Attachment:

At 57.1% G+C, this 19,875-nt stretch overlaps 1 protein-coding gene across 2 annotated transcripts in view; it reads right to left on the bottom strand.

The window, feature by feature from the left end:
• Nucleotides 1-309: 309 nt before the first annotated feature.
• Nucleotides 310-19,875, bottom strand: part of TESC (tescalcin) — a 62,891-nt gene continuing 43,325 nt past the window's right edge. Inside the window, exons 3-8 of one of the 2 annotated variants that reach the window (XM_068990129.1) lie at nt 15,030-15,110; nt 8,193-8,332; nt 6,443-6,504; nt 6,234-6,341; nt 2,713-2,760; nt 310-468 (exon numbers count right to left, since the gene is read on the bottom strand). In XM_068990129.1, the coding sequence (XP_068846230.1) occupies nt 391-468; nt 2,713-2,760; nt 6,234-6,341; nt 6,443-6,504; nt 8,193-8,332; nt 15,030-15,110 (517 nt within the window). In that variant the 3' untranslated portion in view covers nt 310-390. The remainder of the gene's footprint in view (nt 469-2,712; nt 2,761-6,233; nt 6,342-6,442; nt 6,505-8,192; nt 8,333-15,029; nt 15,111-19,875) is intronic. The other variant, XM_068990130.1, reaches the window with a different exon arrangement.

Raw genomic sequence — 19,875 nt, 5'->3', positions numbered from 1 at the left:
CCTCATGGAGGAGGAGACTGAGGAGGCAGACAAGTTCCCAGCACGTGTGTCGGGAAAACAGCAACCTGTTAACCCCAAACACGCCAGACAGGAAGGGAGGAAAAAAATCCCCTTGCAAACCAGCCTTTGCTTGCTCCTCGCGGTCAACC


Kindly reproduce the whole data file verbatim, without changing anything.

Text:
At 57.1% G+C, this 19,875-nt stretch overlaps 1 protein-coding gene across 2 annotated transcripts in view; it reads right to left on the bottom strand.

The window, feature by feature from the left end:
• Nucleotides 1-309: 309 nt before the first annotated feature.
• Nucleotides 310-19,875, bottom strand: part of TESC (tescalcin) — a 62,891-nt gene continuing 43,325 nt past the window's right edge. Inside the window, exons 3-8 of one of the 2 annotated variants that reach the window (XM_068990129.1) lie at nt 15,030-15,110; nt 8,193-8,332; nt 6,443-6,504; nt 6,234-6,341; nt 2,713-2,760; nt 310-468 (exon numbers count right to left, since the gene is read on the bottom strand). In XM_068990129.1, the coding sequence (XP_068846230.1) occupies nt 391-468; nt 2,713-2,760; nt 6,234-6,341; nt 6,443-6,504; nt 8,193-8,332; nt 15,030-15,110 (517 nt within the window). In that variant the 3' untranslated portion in view covers nt 310-390. The remainder of the gene's footprint in view (nt 469-2,712; nt 2,761-6,233; nt 6,342-6,442; nt 6,505-8,192; nt 8,333-15,029; nt 15,111-19,875) is intronic. The other variant, XM_068990130.1, reaches the window with a different exon arrangement.

Raw genomic sequence — 19,875 nt, 5'->3', positions numbered from 1 at the left:
CCTCATGGAGGAGGAGACTGAGGAGGCAGACAAGTTCCCAGCACGTGTGTCGGGAAAACAGCAACCTGTTAACCCCAAACACGCCAGACAGGAAGGGAGGAAAAAAATCCCCTTGCAAACCAGCCTTTGCTTGCTCCTCGCGGTCAACC